How to Start an Ecommerce Business In the Coronavirus Economy

The current pandemic situation has provided both unique challenges and unique advantages for prospective business founders. Business owners around the world have had to adapt their business models to take into account a variety of changes—or risk becoming irrelevant. 

People starting new businesses with ecommerce are in good company, [especially since you can now get a free online store front to get going with.] In fact, Americans are starting businesses faster than any other time in ten years, according to The Wall Street Journal. Just as millions of people are struggling without work, businesses are being started at an unprecedented rate—an interesting economic conundrum that bodes well for entrepreneurs. 

A few trends have proved significant in the last year:

    1. The rise of ecommerce in the face of the fall in brick and mortar. More consumers are looking to online storefronts before shopping in person. Additionally, more discretionary spending has moved online, while staples and necessities are purchased in person. 
    2. More time spent at home with no in-person work or socialization for a large number of people. While some people in jobs deemed essential have continued to work in person throughout the pandemic, most knowledge workers have moved to doing their jobs from home. As a result, many people have more free time, giving them the opportunity to explore new products from online stores. 
  • Traditional businesses being forced to undergo a digital transformation to maintain relevance. At the same time as new online businesses are sprouting up everywhere, existing businesses (especially those with brick and mortar storefronts already) are moving digital at light speed. 

The combination of these factors means that now is a great time for ecommerce, whether it’s an entirely new business or a new division of an existing company. In fact, building an ecommerce business today is practically a necessity. Physical stores are in limbo as COVID-related restrictions force them to be closed or severely limited, with no end date in sight.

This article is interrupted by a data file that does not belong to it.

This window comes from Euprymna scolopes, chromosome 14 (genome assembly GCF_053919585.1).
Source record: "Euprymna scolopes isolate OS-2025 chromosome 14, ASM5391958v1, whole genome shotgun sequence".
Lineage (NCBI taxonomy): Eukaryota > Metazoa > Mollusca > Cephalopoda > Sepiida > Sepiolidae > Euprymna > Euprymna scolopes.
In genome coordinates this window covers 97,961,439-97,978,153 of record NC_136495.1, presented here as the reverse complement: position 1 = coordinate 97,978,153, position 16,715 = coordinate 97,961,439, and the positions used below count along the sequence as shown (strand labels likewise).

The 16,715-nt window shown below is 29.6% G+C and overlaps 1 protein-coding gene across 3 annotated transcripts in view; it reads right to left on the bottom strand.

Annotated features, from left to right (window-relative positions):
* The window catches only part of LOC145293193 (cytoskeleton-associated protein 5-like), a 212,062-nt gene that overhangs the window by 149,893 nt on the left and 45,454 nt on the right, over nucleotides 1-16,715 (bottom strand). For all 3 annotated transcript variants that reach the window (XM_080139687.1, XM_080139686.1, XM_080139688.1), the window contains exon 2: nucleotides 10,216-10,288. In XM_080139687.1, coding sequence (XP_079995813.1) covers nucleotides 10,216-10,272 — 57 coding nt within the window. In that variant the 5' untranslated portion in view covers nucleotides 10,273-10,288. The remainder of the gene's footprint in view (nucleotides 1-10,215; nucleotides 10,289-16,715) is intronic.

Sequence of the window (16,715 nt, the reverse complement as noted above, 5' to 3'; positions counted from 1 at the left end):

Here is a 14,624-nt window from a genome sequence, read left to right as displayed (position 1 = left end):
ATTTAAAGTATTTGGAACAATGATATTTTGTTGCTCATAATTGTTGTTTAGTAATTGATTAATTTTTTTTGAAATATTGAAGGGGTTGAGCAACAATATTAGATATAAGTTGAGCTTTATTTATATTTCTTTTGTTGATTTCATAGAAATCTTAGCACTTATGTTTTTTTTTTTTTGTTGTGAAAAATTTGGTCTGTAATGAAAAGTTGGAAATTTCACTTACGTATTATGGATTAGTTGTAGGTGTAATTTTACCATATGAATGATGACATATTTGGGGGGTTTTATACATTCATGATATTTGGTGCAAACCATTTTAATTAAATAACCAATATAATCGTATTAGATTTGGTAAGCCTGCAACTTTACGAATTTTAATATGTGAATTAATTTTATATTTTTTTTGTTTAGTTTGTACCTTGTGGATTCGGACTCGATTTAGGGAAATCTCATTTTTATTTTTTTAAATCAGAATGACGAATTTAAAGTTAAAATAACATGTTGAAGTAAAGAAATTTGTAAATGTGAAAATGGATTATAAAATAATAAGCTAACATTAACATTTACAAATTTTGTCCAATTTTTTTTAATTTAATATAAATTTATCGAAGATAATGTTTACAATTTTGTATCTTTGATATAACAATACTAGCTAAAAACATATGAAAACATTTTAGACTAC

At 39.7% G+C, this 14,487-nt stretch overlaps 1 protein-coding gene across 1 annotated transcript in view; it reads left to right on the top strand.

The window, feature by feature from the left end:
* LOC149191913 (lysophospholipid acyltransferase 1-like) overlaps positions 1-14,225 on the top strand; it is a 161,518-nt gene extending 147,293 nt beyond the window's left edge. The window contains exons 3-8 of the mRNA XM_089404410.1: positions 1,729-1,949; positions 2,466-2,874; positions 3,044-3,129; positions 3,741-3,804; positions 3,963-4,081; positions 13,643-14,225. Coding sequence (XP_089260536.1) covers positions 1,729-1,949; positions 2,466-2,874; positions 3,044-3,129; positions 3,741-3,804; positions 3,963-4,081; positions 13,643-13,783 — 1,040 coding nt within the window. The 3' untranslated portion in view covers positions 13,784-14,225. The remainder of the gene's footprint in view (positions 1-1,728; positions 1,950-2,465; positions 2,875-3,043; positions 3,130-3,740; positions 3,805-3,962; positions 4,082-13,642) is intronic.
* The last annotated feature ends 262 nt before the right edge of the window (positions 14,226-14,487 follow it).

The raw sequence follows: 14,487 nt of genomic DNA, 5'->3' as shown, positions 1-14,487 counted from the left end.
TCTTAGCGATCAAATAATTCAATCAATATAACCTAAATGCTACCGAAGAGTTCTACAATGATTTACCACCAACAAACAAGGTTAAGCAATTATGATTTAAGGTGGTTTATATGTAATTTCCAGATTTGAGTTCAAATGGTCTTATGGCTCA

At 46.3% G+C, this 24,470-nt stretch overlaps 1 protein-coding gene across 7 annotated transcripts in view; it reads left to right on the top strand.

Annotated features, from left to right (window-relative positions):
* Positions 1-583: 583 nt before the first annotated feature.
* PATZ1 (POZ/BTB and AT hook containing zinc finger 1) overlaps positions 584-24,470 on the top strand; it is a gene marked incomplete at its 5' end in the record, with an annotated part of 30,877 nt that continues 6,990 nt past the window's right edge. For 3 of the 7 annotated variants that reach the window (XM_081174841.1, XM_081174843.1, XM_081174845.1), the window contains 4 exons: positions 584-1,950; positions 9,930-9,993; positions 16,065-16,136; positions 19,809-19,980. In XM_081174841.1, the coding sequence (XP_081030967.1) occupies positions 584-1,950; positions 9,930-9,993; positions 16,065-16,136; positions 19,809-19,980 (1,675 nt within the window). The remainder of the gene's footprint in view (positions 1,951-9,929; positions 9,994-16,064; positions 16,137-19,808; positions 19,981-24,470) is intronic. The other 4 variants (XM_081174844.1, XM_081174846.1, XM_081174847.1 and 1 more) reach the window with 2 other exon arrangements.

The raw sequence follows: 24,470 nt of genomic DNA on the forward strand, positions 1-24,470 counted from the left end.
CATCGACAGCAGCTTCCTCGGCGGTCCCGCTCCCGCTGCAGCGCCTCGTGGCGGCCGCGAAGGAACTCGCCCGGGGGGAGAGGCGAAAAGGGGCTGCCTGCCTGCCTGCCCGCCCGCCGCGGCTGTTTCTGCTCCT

Taking advantage of this unique situation forces you and your business to stand out from the crowd. In this article, we’ll look at starting an ecommerce business in the unique economic and social situation we’re in right now. 

Focus on the Customer, Then the Product

Many people who are new to online business assume that, given the right products, customers will start showing up and purchasing things on their own. While this is somewhat true for brick and mortar stores, where the storefront itself provides some form of advertisement, online stores without the right advertising will be left behind. 

When entrepreneurs look to start a business to pitch to investors, they often have to build a business plan. This plan illustrates why their particular business is poised for success in the competitive marketplace. 

If you’re not pitching your idea in front of a panel of potential investors, writing a formal business plan is unnecessary. However, many of the ideas and processes that you might use to create such a document are still worth thinking about. 

The most important pre-launch step is market research. When figuring out who your customers are and how they might find your ecommerce business, take a look at these areas: 

  • Existing competition. When you see other businesses offering similar products or services, ask yourself how your business does it better. Will you have a different customer base? Can your company produce the same quality product for a lower price? Why will customers who are already satisfied with your competitors even consider switching to your business?
  • Social media. With today’s social media environment, it’s easy to find a community for any interest or subculture. In addition to being one of the first groups to provide feedback on initial iterations of your business, social media communities can help you to identify problems that your business can solve. 
  • Search engines and advertisements. While dedicated fans of a particular hobby or interest might congregate on social media sites, more casual customers will likely arrive at your ecommerce website through search engine results or ads you place. What comes up when you search for relevant keywords? If you have established competitors, what keywords are used to arrive on their websites?

If you’re not quite sure which customer base to target with which products, consider looking for product ideas that are topical and relevant to the coronavirus pandemic itself. 

Figure Out Inventory

In recent years, dropshipping—sending products directly from suppliers to customers without handling inventory yourself—has become increasingly common. While this solution is inexpensive, especially for smaller businesses with fewer resources, it can result in delays and worse customer experiences, especially with larger parcels.